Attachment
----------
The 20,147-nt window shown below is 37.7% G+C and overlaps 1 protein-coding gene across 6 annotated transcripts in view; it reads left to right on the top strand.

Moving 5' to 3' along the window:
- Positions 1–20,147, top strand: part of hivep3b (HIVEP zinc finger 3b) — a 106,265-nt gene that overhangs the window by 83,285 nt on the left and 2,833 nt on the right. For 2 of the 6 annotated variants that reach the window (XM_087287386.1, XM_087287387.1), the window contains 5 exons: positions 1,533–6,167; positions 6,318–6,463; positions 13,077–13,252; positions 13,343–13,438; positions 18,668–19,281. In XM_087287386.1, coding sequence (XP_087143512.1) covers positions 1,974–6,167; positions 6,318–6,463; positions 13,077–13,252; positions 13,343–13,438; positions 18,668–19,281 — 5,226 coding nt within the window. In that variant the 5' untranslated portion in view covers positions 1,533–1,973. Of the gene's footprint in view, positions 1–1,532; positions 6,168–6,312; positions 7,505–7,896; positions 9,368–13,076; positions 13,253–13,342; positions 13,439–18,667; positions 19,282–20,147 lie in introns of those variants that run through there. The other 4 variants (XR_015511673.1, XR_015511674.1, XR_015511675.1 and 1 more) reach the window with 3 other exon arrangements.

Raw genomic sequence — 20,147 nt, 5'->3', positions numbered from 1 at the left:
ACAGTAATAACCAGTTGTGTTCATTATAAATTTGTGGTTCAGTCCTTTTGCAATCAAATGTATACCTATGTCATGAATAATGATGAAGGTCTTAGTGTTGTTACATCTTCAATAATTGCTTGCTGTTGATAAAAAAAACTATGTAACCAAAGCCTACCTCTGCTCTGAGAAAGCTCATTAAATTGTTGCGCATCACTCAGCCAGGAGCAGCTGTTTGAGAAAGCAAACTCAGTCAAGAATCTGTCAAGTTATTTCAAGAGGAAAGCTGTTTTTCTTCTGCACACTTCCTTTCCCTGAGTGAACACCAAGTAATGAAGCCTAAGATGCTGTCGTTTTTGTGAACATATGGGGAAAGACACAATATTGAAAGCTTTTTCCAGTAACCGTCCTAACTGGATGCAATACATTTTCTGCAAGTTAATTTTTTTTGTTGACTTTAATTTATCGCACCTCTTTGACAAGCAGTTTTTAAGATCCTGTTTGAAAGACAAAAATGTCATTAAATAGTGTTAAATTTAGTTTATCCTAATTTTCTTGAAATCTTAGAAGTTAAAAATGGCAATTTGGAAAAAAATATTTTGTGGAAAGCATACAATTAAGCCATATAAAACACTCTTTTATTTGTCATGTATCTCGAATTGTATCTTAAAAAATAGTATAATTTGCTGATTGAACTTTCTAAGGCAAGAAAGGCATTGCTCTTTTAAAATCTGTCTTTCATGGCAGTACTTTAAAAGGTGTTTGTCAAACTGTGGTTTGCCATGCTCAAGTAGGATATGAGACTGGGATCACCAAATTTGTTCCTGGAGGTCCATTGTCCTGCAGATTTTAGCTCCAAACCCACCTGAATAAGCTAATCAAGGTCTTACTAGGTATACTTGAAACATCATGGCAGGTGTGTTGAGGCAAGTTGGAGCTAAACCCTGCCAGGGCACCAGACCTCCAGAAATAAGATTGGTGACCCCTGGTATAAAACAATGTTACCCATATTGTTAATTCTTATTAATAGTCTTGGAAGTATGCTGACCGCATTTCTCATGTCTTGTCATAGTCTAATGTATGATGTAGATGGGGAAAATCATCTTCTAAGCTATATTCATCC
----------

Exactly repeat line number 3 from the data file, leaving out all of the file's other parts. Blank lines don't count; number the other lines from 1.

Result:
- Positions 1–20,147, top strand: part of hivep3b (HIVEP zinc finger 3b) — a 106,265-nt gene that overhangs the window by 83,285 nt on the left and 2,833 nt on the right. For 2 of the 6 annotated variants that reach the window (XM_087287386.1, XM_087287387.1), the window contains 5 exons: positions 1,533–6,167; positions 6,318–6,463; positions 13,077–13,252; positions 13,343–13,438; positions 18,668–19,281. In XM_087287386.1, coding sequence (XP_087143512.1) covers positions 1,974–6,167; positions 6,318–6,463; positions 13,077–13,252; positions 13,343–13,438; positions 18,668–19,281 — 5,226 coding nt within the window. In that variant the 5' untranslated portion in view covers positions 1,533–1,973. Of the gene's footprint in view, positions 1–1,532; positions 6,168–6,312; positions 7,505–7,896; positions 9,368–13,076; positions 13,253–13,342; positions 13,439–18,667; positions 19,282–20,147 lie in introns of those variants that run through there. The other 4 variants (XR_015511673.1, XR_015511674.1, XR_015511675.1 and 1 more) reach the window with 3 other exon arrangements.